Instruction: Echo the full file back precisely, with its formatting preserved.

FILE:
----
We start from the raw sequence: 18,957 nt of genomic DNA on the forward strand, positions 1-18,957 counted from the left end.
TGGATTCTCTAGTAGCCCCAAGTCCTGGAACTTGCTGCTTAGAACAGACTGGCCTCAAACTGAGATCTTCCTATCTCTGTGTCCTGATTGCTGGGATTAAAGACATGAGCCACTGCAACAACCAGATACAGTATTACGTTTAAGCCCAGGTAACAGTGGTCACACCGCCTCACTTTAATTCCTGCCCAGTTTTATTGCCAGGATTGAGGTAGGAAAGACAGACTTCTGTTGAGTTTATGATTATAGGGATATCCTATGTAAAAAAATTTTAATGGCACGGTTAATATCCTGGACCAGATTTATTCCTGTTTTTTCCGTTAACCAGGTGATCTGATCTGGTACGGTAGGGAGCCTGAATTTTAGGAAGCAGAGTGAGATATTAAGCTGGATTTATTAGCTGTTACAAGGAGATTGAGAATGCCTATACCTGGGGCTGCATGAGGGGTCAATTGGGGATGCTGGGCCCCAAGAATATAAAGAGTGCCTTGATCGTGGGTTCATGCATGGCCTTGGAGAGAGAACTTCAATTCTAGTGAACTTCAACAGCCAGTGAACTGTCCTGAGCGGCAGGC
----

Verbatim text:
We start from the raw sequence: 18,957 nt of genomic DNA on the forward strand, positions 1-18,957 counted from the left end.
TGGATTCTCTAGTAGCCCCAAGTCCTGGAACTTGCTGCTTAGAACAGACTGGCCTCAAACTGAGATCTTCCTATCTCTGTGTCCTGATTGCTGGGATTAAAGACATGAGCCACTGCAACAACCAGATACAGTATTACGTTTAAGCCCAGGTAACAGTGGTCACACCGCCTCACTTTAATTCCTGCCCAGTTTTATTGCCAGGATTGAGGTAGGAAAGACAGACTTCTGTTGAGTTTATGATTATAGGGATATCCTATGTAAAAAAATTTTAATGGCACGGTTAATATCCTGGACCAGATTTATTCCTGTTTTTTCCGTTAACCAGGTGATCTGATCTGGTACGGTAGGGAGCCTGAATTTTAGGAAGCAGAGTGAGATATTAAGCTGGATTTATTAGCTGTTACAAGGAGATTGAGAATGCCTATACCTGGGGCTGCATGAGGGGTCAATTGGGGATGCTGGGCCCCAAGAATATAAAGAGTGCCTTGATCGTGGGTTCATGCATGGCCTTGGAGAGAGAACTTCAATTCTAGTGAACTTCAACAGCCAGTGAACTGTCCTGAGCGGCAGGC